It is a traumatic experience to watch someone have a seizure and is often a memory that would last with you for a lifetime. Being informed on how to deal with the situation and offer assistance to this person is absolutely invaluable. You could potentially save their life with a little knowledge and through taking swift action.
What positive action can you take if you suffer from seizures?
If you yourself are prone to having seizures then the best thing to carry around with you at all times is either a medical wristband or a medical history booklet that can be referred to in the event you have a seizure in public. At home, it would be essential to have a plan of action that each family member is aware of. This plan should be revised and revisited by all family members frequently.
When family members have steps to follow and are familiar with this plan of action, there will be far less panic and you will have the help you need as quickly as you need it. Staying calm in a moment of high stress and panic is a skill that can be learned and is essential when family members are susceptible to experiencing seizures.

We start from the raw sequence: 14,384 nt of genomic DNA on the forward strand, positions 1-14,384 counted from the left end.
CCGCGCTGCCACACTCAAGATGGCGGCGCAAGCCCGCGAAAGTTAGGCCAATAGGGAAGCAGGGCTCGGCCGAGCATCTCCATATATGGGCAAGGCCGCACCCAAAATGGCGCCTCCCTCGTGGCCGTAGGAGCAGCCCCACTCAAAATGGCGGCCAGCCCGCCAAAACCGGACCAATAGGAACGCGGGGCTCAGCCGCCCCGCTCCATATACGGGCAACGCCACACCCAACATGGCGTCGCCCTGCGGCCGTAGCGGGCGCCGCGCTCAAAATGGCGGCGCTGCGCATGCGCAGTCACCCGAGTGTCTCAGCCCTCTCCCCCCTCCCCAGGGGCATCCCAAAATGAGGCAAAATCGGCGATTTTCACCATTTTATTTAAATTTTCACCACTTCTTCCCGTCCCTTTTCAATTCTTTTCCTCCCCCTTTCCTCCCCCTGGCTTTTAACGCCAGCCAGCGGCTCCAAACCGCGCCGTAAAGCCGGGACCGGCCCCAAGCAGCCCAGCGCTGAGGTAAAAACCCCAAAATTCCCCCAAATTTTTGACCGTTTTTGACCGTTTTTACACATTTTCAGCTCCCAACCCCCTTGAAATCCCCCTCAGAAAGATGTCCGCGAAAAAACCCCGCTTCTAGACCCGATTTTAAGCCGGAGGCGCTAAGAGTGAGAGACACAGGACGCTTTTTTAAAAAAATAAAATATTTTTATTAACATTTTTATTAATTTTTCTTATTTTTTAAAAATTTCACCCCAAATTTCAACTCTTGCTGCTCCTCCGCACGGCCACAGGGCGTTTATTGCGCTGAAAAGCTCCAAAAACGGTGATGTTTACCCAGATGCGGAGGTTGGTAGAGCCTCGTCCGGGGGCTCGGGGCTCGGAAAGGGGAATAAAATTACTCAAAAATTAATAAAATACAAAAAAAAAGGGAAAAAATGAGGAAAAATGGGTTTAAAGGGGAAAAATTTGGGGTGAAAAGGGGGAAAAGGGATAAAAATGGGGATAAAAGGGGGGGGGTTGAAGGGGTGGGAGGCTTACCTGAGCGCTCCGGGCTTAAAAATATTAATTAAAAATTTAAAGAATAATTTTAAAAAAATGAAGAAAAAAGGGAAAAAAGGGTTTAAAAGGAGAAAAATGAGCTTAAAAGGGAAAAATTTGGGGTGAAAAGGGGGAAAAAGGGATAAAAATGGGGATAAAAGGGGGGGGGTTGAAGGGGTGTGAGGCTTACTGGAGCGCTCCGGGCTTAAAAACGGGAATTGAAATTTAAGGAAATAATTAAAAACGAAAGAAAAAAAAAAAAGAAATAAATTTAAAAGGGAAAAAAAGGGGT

Having frequent and unexpected seizures could mean that you will need to make sure your house and furniture aren’t going to injure you during an attack. In this instance, you might need to attach soft rubber to the corners of a dining table as an example. Although you can never anticipate where the seizure will occur the better prepare you are, the less likely you are to create additional injuries that could have been avoided.
Although there is no cure for epilepsy there may be some medications that have been reported as helping to limit the number of seizures that might occur. This is particularly useful for those who experience more frequent seizures.
What can you do if someone else suffers from a seizure?
Although it is not possible to prevent a seizure from occurring, there are steps you can take that will help the person who is suffering. If it is a family member, ask them to create an action plan and ask them how they would like to be treated during the attack.
If someone has an attack in a public place and it is not someone known to you, step in and take action with the following tips:
• Make sure there are no objects near them that could cause harm. Remove the objects a safe distance away
• Check for a medical wrist bracelet or health care plan, as chronic sufferers will carry these
• It is never safe to try and move a person having a fit
• Talk to them calmly and let them know that everything will be ok
• Where possible try and keep their airways free, however never put your finger in the mouth of a person having a fit as you could lose it
• Stay with them until they have come out of it, as they will probably feel disoriented